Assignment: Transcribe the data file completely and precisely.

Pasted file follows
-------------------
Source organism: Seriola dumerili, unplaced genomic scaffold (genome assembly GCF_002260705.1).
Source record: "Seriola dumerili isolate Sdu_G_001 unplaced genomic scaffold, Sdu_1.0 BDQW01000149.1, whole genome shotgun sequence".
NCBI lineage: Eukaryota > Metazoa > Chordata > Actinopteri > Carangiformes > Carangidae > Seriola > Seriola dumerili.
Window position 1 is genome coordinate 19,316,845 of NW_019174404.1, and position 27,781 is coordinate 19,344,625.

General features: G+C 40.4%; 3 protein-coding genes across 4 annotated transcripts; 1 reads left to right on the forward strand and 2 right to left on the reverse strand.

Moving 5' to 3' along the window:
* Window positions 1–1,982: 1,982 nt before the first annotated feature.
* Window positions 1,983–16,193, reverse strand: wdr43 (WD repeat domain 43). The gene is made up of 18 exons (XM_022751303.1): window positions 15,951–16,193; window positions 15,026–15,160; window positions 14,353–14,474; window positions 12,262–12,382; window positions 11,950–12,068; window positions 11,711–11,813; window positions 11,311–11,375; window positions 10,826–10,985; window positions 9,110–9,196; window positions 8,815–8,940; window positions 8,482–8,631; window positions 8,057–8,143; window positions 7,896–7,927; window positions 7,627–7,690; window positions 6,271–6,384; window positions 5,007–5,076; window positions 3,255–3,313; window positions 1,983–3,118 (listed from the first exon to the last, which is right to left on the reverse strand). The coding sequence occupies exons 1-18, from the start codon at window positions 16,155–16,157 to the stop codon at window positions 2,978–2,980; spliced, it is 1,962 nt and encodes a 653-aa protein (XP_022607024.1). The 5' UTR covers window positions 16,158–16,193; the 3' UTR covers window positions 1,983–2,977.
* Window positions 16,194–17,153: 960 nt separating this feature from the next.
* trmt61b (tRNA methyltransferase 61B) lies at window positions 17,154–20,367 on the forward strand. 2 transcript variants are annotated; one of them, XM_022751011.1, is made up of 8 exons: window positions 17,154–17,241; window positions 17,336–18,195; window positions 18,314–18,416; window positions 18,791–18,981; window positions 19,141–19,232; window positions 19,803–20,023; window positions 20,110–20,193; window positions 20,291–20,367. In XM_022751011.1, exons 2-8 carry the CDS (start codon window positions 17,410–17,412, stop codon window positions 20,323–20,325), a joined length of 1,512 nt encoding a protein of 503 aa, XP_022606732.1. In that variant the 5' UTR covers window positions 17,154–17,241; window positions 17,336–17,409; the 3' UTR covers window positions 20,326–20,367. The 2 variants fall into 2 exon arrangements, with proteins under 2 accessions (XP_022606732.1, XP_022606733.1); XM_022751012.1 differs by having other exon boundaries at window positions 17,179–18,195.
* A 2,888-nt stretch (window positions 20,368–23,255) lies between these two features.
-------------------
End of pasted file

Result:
Source organism: Seriola dumerili, unplaced genomic scaffold (genome assembly GCF_002260705.1).
Source record: "Seriola dumerili isolate Sdu_G_001 unplaced genomic scaffold, Sdu_1.0 BDQW01000149.1, whole genome shotgun sequence".
NCBI lineage: Eukaryota > Metazoa > Chordata > Actinopteri > Carangiformes > Carangidae > Seriola > Seriola dumerili.
Window position 1 is genome coordinate 19,316,845 of NW_019174404.1, and position 27,781 is coordinate 19,344,625.

General features: G+C 40.4%; 3 protein-coding genes across 4 annotated transcripts; 1 reads left to right on the forward strand and 2 right to left on the reverse strand.

Moving 5' to 3' along the window:
* Window positions 1–1,982: 1,982 nt before the first annotated feature.
* Window positions 1,983–16,193, reverse strand: wdr43 (WD repeat domain 43). The gene is made up of 18 exons (XM_022751303.1): window positions 15,951–16,193; window positions 15,026–15,160; window positions 14,353–14,474; window positions 12,262–12,382; window positions 11,950–12,068; window positions 11,711–11,813; window positions 11,311–11,375; window positions 10,826–10,985; window positions 9,110–9,196; window positions 8,815–8,940; window positions 8,482–8,631; window positions 8,057–8,143; window positions 7,896–7,927; window positions 7,627–7,690; window positions 6,271–6,384; window positions 5,007–5,076; window positions 3,255–3,313; window positions 1,983–3,118 (listed from the first exon to the last, which is right to left on the reverse strand). The coding sequence occupies exons 1-18, from the start codon at window positions 16,155–16,157 to the stop codon at window positions 2,978–2,980; spliced, it is 1,962 nt and encodes a 653-aa protein (XP_022607024.1). The 5' UTR covers window positions 16,158–16,193; the 3' UTR covers window positions 1,983–2,977.
* Window positions 16,194–17,153: 960 nt separating this feature from the next.
* trmt61b (tRNA methyltransferase 61B) lies at window positions 17,154–20,367 on the forward strand. 2 transcript variants are annotated; one of them, XM_022751011.1, is made up of 8 exons: window positions 17,154–17,241; window positions 17,336–18,195; window positions 18,314–18,416; window positions 18,791–18,981; window positions 19,141–19,232; window positions 19,803–20,023; window positions 20,110–20,193; window positions 20,291–20,367. In XM_022751011.1, exons 2-8 carry the CDS (start codon window positions 17,410–17,412, stop codon window positions 20,323–20,325), a joined length of 1,512 nt encoding a protein of 503 aa, XP_022606732.1. In that variant the 5' UTR covers window positions 17,154–17,241; window positions 17,336–17,409; the 3' UTR covers window positions 20,326–20,367. The 2 variants fall into 2 exon arrangements, with proteins under 2 accessions (XP_022606732.1, XP_022606733.1); XM_022751012.1 differs by having other exon boundaries at window positions 17,179–18,195.
* A 2,888-nt stretch (window positions 20,368–23,255) lies between these two features.